EU committed to Iranian nuclear deal; wants the US to exempt the bloc from steel tariffs
The EU remains firmly committed to the Iranian nuclear deal, and it wants the US to permanently exempt the bloc from steel tariffs.
Donald Tusk, the European Council president said that free trade talks with Washington in some areas would not begin until they issue permanent exemptions on aluminium and steel tariffs for the EU.
“We have achieved a united approach that will strengthen the Commission in its ongoing negotiations with the United States. The EU is even ready to talk about trade liberalisation with our American friends but only if the US decides an unlimited exemption from steel and aluminium tariffs.”
“On Iran nuclear deal, we agreed unanimously that the EU will stay in the agreement as long as Iran remains fully committed to it. Additionally the Commission was given a green light to be ready to act whenever European interests are affected,” Tusk added. This means that the EU will begin to make moves to block the effect of US sanctions on Iran as efforts to preserve the nuclear deal with Tehran deepen the transatlantic rift. The decision comes as Russia and China take some of their most concrete moves yet to extend their economic influence in Iran, in the face of renewed US efforts to choke off Tehran.
The EU Council President gave these details when together with the Bulgarian President, addressed the media following the EU-Western Balkans summit in Sofia. Apart from the US trade issue, and the saving of the Iran nuclear deal the summit also dealt with bringing Western Balkans closer to the Union. The summit marked the first meeting of EU and Western Balkans leaders in 15 years.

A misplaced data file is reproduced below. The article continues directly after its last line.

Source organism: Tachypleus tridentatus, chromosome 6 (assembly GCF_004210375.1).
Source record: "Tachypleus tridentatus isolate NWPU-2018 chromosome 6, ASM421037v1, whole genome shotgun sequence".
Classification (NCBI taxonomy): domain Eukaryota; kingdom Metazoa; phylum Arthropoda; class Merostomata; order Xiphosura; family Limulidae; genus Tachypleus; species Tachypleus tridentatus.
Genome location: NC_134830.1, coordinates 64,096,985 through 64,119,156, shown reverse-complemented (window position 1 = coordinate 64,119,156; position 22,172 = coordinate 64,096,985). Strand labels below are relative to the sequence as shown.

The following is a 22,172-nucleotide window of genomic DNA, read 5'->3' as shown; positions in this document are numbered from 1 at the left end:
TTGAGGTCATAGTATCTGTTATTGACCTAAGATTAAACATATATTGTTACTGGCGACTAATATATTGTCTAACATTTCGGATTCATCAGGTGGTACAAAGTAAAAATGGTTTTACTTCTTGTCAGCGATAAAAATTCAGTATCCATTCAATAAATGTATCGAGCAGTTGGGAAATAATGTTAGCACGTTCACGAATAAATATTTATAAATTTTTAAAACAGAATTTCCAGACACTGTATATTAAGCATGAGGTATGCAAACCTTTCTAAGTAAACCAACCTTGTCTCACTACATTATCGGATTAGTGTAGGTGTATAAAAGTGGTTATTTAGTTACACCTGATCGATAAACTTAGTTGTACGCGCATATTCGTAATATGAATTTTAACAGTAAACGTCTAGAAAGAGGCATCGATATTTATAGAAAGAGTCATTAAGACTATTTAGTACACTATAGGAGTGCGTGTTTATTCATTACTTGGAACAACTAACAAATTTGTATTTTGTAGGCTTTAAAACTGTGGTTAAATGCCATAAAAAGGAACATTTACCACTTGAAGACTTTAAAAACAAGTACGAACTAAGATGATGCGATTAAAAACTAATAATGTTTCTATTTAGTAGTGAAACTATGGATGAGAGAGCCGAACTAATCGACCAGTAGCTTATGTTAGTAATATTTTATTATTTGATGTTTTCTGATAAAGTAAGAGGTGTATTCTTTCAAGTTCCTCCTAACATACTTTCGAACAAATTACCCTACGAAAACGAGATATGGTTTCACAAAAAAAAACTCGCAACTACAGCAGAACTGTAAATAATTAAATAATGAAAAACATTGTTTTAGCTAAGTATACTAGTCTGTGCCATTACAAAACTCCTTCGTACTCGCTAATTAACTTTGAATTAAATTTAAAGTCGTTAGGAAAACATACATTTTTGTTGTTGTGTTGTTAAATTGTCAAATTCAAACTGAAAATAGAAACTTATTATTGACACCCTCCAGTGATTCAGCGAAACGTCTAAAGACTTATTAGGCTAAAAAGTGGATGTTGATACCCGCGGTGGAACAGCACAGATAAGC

In this summit the EU reaffirmed its commitment to its Western Balkans partners, strengthening links between the two in areas such as infrastructure, digital and human connectivity, and encouraging greater cooperation on security, migration and geopolitical developments.
“Today we reaffirmed our mutual commitment to the European perspective for the whole region. As I said during my recent visit to the region, the European Union is and will remain the most reliable partner of the entire Western Balkans. And in very concrete terms we discussed how to improve connections with and within the Western Balkans region.”
The summit brought together the heads of state or government from EU member states and the leaders from the 6 Western Balkans partners: Albania, Bosnia and Herzegovina, Serbia, Montenegro, the former Yugoslav Republic of Macedonia and Kosovo.